The Lie, by Karina Halle

the lie

Grade: A

Doing it at:  58%

Catnip: Second Chance Romance, Guilt, Cheating, Hot For Teacher, Scottish Brogue, International Romance, #assbiting, Desk Sex, Sexual Healing

Shame Scale: Less than Zero (who’s RDJ & who’s McCarthy?)

Fantasy Cast:  Michael Fassbender, Jenifer Lawrence

Book Description:


Their love led to a lie
Their truth led to the end

Brigs McGregor is crawling out from the ashes. After losing his wife and son in a car accident and his job from his subsequent downward spiral, he’s finally moving forward, getting a prestigious teaching position at the University of London and a new life in the city. Slowly, but surely, he’s pushing past the guilt and putting his tragic past behind him.

Until he sees her.

Natasha Trudeau once loved a man so much she thought she’d die without him. But their love was wrong, doomed from the start, and when their world crashed around them, Natasha was nearly buried in the rubble. It took years of moving on to forget him, and now that she’s in London, she’s ready to start again.

Until she sees him.

Because some loves are too dangerous to ever indulge.
And some loves are far too powerful to ignore.
Their love just might be the life and the death of them.


Cleone: Let’s kick this off by talking about how Karina Halle has the best book boyfriend muses, last time it was Tom Hardy, and this time we got Mr. Big Swinging Cock himself, Michael Fassbender. #swoon

Mary: I think the phrase is Mr. Big Swinging Dick? Googling Big Swinging Dick vs. Big Swinging Cock does not route you to any grammar pages, just FYI! Ugh. This is the only stuff we fight about. Either way, if you’re the kind of gal who has painstakingly looked up every dirty Fassbender gif that the internet has to offer, all that work is going to pay off for you when you read this book and have the perfect mental library to back it up. (#TeamPervert) (All of those are NSFW by the way)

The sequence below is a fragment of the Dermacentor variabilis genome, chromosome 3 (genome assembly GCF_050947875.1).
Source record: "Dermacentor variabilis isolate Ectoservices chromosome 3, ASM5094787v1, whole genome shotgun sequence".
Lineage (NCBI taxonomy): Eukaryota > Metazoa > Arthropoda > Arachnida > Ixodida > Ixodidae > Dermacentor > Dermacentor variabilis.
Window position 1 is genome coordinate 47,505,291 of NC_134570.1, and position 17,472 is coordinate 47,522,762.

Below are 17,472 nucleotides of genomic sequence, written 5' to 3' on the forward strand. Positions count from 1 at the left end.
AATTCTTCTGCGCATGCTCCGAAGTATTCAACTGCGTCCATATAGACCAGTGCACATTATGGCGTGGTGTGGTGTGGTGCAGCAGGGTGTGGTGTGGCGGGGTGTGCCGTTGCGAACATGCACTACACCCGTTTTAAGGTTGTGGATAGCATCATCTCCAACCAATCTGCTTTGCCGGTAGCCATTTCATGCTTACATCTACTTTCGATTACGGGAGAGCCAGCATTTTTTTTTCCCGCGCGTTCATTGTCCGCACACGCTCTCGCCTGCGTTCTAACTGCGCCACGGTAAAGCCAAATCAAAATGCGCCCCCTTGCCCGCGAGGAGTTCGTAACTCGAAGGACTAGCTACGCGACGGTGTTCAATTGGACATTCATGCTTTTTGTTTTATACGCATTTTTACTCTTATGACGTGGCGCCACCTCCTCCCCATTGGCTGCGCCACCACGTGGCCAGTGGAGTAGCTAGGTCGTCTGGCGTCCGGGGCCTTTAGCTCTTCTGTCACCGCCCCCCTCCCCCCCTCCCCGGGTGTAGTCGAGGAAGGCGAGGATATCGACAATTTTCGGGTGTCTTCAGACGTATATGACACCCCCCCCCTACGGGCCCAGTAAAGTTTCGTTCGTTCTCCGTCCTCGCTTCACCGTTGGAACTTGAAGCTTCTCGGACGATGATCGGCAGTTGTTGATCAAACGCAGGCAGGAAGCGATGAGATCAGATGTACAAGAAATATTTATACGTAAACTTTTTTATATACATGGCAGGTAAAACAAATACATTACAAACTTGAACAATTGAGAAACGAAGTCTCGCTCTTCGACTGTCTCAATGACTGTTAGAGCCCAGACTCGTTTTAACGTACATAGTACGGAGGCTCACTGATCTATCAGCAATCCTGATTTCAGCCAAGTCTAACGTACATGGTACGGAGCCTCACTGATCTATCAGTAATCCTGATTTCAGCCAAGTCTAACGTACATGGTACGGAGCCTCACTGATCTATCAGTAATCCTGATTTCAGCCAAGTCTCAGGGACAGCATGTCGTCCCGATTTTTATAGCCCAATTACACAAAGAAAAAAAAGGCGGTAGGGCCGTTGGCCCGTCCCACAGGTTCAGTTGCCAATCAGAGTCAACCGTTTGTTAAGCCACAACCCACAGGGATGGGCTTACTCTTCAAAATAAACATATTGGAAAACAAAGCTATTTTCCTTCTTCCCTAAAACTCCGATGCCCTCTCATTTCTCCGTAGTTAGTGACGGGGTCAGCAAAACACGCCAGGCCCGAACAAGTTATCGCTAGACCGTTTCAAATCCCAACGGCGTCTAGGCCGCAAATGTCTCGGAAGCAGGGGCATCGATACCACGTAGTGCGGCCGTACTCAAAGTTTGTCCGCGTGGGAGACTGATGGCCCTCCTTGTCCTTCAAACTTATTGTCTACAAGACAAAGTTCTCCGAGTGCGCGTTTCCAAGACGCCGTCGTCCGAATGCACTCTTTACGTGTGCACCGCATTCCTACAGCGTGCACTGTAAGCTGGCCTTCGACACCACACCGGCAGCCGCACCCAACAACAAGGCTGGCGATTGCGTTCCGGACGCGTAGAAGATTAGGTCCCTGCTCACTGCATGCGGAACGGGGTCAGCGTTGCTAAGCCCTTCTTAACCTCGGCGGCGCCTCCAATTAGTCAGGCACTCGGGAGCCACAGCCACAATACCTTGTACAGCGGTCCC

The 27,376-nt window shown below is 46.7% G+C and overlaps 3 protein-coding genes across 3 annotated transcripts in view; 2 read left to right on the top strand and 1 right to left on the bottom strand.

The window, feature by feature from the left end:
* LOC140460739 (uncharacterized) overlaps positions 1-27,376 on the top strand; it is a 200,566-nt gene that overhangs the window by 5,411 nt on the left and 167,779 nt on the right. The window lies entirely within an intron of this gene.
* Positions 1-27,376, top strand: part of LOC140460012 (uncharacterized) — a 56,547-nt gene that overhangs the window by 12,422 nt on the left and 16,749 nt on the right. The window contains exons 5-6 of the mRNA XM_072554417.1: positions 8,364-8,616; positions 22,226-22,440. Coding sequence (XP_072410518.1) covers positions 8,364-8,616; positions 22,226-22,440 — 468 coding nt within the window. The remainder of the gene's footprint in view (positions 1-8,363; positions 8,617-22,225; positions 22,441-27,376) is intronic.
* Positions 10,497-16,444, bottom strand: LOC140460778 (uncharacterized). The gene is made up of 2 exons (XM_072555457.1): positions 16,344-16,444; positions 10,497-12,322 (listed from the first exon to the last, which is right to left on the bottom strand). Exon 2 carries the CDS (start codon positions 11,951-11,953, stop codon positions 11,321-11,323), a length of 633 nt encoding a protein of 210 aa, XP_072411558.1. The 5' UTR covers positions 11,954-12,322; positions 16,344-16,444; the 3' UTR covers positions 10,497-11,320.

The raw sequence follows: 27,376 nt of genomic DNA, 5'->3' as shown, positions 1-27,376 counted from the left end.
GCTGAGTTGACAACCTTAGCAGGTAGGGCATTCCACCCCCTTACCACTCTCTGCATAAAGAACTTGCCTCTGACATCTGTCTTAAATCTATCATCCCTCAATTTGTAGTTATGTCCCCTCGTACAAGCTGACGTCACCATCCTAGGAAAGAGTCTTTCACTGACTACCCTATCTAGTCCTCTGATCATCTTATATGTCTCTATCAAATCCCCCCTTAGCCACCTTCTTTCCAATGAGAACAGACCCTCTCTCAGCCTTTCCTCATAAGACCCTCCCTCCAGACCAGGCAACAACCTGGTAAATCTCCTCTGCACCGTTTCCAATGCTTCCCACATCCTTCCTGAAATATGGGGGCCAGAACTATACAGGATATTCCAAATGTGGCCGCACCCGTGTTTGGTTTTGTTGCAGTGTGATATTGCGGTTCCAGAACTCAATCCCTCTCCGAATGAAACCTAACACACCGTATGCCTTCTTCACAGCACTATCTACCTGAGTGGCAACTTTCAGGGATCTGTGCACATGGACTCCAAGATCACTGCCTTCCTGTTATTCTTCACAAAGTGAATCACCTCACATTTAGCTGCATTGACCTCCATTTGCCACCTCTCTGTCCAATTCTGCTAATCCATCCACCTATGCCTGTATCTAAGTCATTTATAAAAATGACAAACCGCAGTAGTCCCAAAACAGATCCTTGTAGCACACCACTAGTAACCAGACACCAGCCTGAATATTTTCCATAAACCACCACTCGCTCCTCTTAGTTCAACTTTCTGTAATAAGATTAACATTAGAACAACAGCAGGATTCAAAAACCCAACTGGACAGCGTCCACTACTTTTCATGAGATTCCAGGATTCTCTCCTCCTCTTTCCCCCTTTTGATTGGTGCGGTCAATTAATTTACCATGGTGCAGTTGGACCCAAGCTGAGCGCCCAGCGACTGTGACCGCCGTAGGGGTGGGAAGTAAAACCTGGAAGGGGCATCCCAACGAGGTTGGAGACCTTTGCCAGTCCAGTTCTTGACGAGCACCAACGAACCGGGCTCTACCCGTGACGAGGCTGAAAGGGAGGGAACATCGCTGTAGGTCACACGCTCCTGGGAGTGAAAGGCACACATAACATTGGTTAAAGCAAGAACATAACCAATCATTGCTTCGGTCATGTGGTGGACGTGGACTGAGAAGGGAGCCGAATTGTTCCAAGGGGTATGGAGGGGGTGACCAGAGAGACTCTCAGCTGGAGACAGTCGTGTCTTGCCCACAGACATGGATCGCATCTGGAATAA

Fassy

C: I mean any Halle book is going to be 100 shades of scorching, but picturing Fassy sure doesn’t hurt! We were singularly excited for this one.

M: We were SO excited. Like, the surprise of getting an early copy of this book kept me from driving my car off of one of Pittsburgh’s trademark bridges to end the singularly horrible nightmare that 2016 has thus far shown itself to be. Plus, C had her period. We needed this book like donuts need holes.

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C: We should get the disclaimer out of the way first, this book that does feature what I would categorize as MILD infidelity. Any hint of cheating is usually a big no for me in a book, though it doesn’t bother Mary as much. However, I had zero qualms about the cheating in this book, less than zero even. So, if cheating is a trigger for you I would urge you to give this one a try anyway.

M: It’s like, cheating lite. There’s no penetration or exchange of fluids. Almost respectful infidelity. I give the protagonists zero dirtbag points in this one.

C: The Lie is the story of Brigs, who we met in The Play & Winter Wishes, and the lovely film student Natasha. The two meet when film professor Brigs hires Tasha to be his research assistant for a book he’s writing. Brigs is handsome, smart, funny, and stuck in a loveless marriage with a woman who has all the  warmth of  Oymykon, Russia. Which is to say she’s ice cold and has no interest in trying to fix the multitude of things that are broken in their marriage. In fact the only good thing in their marriage is their son, Hamish.

M: Ironically, I couldn’t stop picturing her as the woman that Daniel cheats on Bridget with. The one who calls Bridget fat. You can root for Brigs and Natasha with zero qualms.

C: Natasha blasts into Brig’s life, filling it with humor, heat, and sunshine. For her part Natasha is quickly infatuated with her Professor Blue Eyes, even though she knows that she can never have him. He’s drawn to her, as well, they seem to be attracted to each other on a chemical level: